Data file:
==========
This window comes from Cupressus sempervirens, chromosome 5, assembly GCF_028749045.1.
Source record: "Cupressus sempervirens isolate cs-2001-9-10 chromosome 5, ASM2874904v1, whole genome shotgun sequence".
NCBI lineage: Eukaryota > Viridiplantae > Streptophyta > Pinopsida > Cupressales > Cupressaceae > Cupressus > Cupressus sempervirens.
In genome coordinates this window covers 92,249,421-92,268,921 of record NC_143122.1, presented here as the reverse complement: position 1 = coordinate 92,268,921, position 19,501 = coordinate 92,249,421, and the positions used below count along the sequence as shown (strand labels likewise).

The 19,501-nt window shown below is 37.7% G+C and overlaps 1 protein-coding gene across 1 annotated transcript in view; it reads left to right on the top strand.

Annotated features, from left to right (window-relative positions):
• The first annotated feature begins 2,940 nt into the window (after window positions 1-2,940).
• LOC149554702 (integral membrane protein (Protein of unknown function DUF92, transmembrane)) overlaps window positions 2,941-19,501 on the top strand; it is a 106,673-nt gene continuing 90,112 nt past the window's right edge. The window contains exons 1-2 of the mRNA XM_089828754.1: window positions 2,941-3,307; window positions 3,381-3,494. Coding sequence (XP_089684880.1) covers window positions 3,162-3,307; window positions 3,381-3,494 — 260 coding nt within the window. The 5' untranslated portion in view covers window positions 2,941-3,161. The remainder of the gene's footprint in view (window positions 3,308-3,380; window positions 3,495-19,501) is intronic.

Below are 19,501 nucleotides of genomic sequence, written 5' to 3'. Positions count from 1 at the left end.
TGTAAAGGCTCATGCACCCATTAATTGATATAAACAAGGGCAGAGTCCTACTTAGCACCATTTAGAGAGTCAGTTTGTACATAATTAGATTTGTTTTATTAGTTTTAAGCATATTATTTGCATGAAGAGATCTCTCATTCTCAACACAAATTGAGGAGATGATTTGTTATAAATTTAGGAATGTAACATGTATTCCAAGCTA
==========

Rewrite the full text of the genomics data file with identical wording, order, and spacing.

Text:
This window comes from Cupressus sempervirens, chromosome 5, assembly GCF_028749045.1.
Source record: "Cupressus sempervirens isolate cs-2001-9-10 chromosome 5, ASM2874904v1, whole genome shotgun sequence".
NCBI lineage: Eukaryota > Viridiplantae > Streptophyta > Pinopsida > Cupressales > Cupressaceae > Cupressus > Cupressus sempervirens.
In genome coordinates this window covers 92,249,421-92,268,921 of record NC_143122.1, presented here as the reverse complement: position 1 = coordinate 92,268,921, position 19,501 = coordinate 92,249,421, and the positions used below count along the sequence as shown (strand labels likewise).

The 19,501-nt window shown below is 37.7% G+C and overlaps 1 protein-coding gene across 1 annotated transcript in view; it reads left to right on the top strand.

Annotated features, from left to right (window-relative positions):
• The first annotated feature begins 2,940 nt into the window (after window positions 1-2,940).
• LOC149554702 (integral membrane protein (Protein of unknown function DUF92, transmembrane)) overlaps window positions 2,941-19,501 on the top strand; it is a 106,673-nt gene continuing 90,112 nt past the window's right edge. The window contains exons 1-2 of the mRNA XM_089828754.1: window positions 2,941-3,307; window positions 3,381-3,494. Coding sequence (XP_089684880.1) covers window positions 3,162-3,307; window positions 3,381-3,494 — 260 coding nt within the window. The 5' untranslated portion in view covers window positions 2,941-3,161. The remainder of the gene's footprint in view (window positions 3,308-3,380; window positions 3,495-19,501) is intronic.

Below are 19,501 nucleotides of genomic sequence, written 5' to 3'. Positions count from 1 at the left end.
TGTAAAGGCTCATGCACCCATTAATTGATATAAACAAGGGCAGAGTCCTACTTAGCACCATTTAGAGAGTCAGTTTGTACATAATTAGATTTGTTTTATTAGTTTTAAGCATATTATTTGCATGAAGAGATCTCTCATTCTCAACACAAATTGAGGAGATGATTTGTTATAAATTTAGGAATGTAACATGTATTCCAAGCTA